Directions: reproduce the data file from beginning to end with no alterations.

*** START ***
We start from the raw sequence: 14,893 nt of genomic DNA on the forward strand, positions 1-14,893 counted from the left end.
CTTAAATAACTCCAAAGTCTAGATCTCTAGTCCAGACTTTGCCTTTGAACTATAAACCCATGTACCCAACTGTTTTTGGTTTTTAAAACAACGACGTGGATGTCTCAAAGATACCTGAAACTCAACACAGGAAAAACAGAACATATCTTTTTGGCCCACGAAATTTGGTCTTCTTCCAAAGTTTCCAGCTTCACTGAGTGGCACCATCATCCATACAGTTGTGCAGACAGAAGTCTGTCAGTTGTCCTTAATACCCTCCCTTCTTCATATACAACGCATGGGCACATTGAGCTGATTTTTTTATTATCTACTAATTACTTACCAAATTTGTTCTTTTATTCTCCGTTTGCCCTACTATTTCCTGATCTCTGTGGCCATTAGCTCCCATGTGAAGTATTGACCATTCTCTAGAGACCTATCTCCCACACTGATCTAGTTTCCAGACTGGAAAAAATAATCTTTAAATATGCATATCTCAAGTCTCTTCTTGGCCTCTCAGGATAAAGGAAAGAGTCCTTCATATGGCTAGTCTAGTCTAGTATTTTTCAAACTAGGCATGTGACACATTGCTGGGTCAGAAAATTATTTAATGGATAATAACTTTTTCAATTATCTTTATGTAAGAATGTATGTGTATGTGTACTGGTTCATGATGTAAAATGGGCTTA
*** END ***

We start from the raw sequence: 14,893 nt of genomic DNA on the forward strand, positions 1-14,893 counted from the left end.
CTTAAATAACTCCAAAGTCTAGATCTCTAGTCCAGACTTTGCCTTTGAACTATAAACCCATGTACCCAACTGTTTTTGGTTTTTAAAACAACGACGTGGATGTCTCAAAGATACCTGAAACTCAACACAGGAAAAACAGAACATATCTTTTTGGCCCACGAAATTTGGTCTTCTTCCAAAGTTTCCAGCTTCACTGAGTGGCACCATCATCCATACAGTTGTGCAGACAGAAGTCTGTCAGTTGTCCTTAATACCCTCCCTTCTTCATATACAACGCATGGGCACATTGAGCTGATTTTTTTATTATCTACTAATTACTTACCAAATTTGTTCTTTTATTCTCCGTTTGCCCTACTATTTCCTGATCTCTGTGGCCATTAGCTCCCATGTGAAGTATTGACCATTCTCTAGAGACCTATCTCCCACACTGATCTAGTTTCCAGACTGGAAAAAATAATCTTTAAATATGCATATCTCAAGTCTCTTCTTGGCCTCTCAGGATAAAGGAAAGAGTCCTTCATATGGCTAGTCTAGTCTAGTATTTTTCAAACTAGGCATGTGACACATTGCTGGGTCAGAAAATTATTTAATGGATAATAACTTTTTCAATTATCTTTATGTAAGAATGTATGTGTATGTGTACTGGTTCATGATGTAAAATGGGCTTA